In many ways, Mamoru Oshii’s 1995 effort “Ghost in the Shell” is one of the more influential sci-fi works out there. Which doesn’t mean it’s one of the best, only influential. The film that benefits most from “Ghost’s” look is the Wachowski brothers’ “The Matrix”. Once you’ve seen the technology on display in “Ghost”, and listen to its talk of “ghost hacking” and other novel ideas, it’s an inevitable conclusion that the Wachowskis owe Oshii more than just a thank you. Heck, even the now familiar “green-tinted computer numbers scrolling across screen” credit sequence of “The Matrix” is a slight variation of what Oshii uses here. To their credit, the Wachowskis make no bones about being heavily influenced by Oshii’s work.
Based on a manga by Masamune Shirow (“M66”), “Ghost in the Shell” follows cyborg cop Major Kusanagi, who works for a secret Japanese agency known as Section 9. A cyborg whose body is more synthetic than human, Kusanagi is feeling more than a little self-doubt about her existence, wondering if she’s still human at all. Things come to a head when a hacker known as the Puppet Master appears on the scene, effortlessly “hacking” the “ghosts” of people in order to use their consciousness as puppets. Kusanagi’s job is to stop the Puppet Master, but how do you stop someone who can jump from body to body and erase memories of anyone it chooses?
Running at just under 80 minutes, “Ghost in the Shell” is needlessly crammed with pontificating exposition and a lot of really inane dialogue about life and immortality and consciousness and blah blah blah. I.e. if you thought “The Matrix” featured some truly redundant and immature conceptions of life, death, and existence, now you know where the Wachowskis got it. The point is, Kazunori Ito’s script lacks anything resembling actual philosophy, and every junior high student at one point or another has considered all the things it brought up. It ain’t that deep, folks.
If “Ghost” fails to live up to its own ambitions as a script, it almost makes up for it with some stellar action sequences. Almost. Although the film features three action scenes, the first is minor at best, leaving only two outstanding fights in the rest of the movie. One takes place halfway in, and the last one toward the end. In the final gun battle, Kusanagi takes on a tank in the form of a mechanical spider armed with powerful cannons. It’s quite spectacular, made even more intense by the eardrum-shattering sound work that puts emphasis on every discharging bullet while shutting off all other ambient sound.
But of course “Ghost” falters because of a short running time that doesn’t favor a movie with too much going on at once. It’s not until the hour mark (in an 80-minute movie) that the movie’s real plot bothers to show itself. That is, the origins of the Puppet Master and its ties to Section 9’s rival agency, Section 6. Along the way, there are a lot of subplots about high-level talks between Japan and another government, as well as some other things that gets tossed into the mix for one reason or another. Predictably, the short running time nixes everything except the hunt for the Puppet Master, a major plot that nevertheless sometimes come across as irrelevant.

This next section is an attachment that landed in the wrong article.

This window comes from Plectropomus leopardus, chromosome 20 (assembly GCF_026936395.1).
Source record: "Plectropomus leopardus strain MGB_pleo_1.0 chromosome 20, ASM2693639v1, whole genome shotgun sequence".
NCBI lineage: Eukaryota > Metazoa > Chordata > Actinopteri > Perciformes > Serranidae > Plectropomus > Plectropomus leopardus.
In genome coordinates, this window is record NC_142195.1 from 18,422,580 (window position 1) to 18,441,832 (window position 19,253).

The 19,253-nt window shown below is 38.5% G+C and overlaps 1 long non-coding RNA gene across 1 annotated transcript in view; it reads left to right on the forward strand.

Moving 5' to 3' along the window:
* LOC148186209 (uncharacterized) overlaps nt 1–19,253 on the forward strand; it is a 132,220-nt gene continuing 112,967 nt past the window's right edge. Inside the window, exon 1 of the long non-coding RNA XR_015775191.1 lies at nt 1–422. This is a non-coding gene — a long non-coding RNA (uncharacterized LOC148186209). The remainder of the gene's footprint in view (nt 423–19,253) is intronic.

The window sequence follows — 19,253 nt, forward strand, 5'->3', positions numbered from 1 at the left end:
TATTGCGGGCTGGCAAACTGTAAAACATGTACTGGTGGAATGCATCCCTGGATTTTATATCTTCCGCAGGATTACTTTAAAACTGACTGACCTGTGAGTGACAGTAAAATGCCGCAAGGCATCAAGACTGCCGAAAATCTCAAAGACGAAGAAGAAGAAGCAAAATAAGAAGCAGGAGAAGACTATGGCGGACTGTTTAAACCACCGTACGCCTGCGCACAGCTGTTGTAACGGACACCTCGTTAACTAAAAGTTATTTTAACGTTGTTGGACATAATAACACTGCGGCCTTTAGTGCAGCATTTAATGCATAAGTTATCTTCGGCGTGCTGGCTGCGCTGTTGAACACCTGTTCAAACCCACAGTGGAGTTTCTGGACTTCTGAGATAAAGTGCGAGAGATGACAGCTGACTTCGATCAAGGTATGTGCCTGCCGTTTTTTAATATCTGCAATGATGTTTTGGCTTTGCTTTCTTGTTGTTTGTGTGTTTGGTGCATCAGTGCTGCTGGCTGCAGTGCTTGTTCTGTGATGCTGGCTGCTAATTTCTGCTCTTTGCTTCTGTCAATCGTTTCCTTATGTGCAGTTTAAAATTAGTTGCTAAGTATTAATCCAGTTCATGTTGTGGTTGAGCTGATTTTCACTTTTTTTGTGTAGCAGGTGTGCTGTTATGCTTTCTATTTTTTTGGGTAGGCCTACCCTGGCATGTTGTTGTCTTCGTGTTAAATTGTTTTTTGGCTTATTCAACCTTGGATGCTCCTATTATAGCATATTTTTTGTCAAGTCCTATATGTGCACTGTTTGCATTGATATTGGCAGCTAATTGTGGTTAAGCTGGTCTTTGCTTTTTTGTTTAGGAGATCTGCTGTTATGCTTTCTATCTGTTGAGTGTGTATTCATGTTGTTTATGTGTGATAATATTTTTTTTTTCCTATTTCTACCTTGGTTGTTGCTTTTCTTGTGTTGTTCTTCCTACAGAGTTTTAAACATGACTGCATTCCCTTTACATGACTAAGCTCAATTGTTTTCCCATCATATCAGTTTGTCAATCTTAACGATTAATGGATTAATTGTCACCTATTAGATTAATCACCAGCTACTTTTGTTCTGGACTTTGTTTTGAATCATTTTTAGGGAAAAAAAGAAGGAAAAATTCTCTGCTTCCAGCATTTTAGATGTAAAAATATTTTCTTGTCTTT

As an anime, “Ghost in the Shell” is technically very sound, even innovative. Oshii, who would later go on to do the live-action “Avalon” with “Ghost’s” writer Kazunori Ito, seems to have a thing for lonely heroines with super heroic leanings and moody dispositions. The men in the movie are relegated to background duty, with only Bateau, another Section 9 cyborg cop, managing to make himself really known to the viewer. There is a touch of romance between Bateau and Kusanagi, but it’s never followed up, and Kusanagi seems oblivious to Bateau’s obvious, albeit unspoken, feelings for her.
“Ghost in the Shell” is probably not as seminal a work as “Akira”, which strived for (and I think achieved) a level of epic quality about it. If anything, “Ghost” seems more like a single episode of a longer storyline, one of many chapters yet to be uncovered. Which makes the recent presence of a lengthy “Ghost in the Shell” series very appropriate. The question isn’t why they’re turning the movie into a long series, but instead why they didn’t do it a long time ago.
For those interested in seeing “Ghost in the Shell: The Movie” I recommend seeking out the original Japanese language version. The English dubbing here is generally bad and suffers from the same problems as most anime dubbed into English. The actors seem either incapable or are too poorly directed to capture the right inflection in tone and dialogue delivery. The dubbing for Kusanagi in particular is completely incompatible with the character’s supposedly moodiness and occasional lapses into philosophical self-doubt. As a result, whenever Kusanagi opens her mouth she sounds like a flippant cashier at Starbucks. Not exactly the “vibe” the movie was going for, I’m sure.
Mamoru Oshii (director) / Kazunori Ito (screenplay), Masamune Shirow (comic)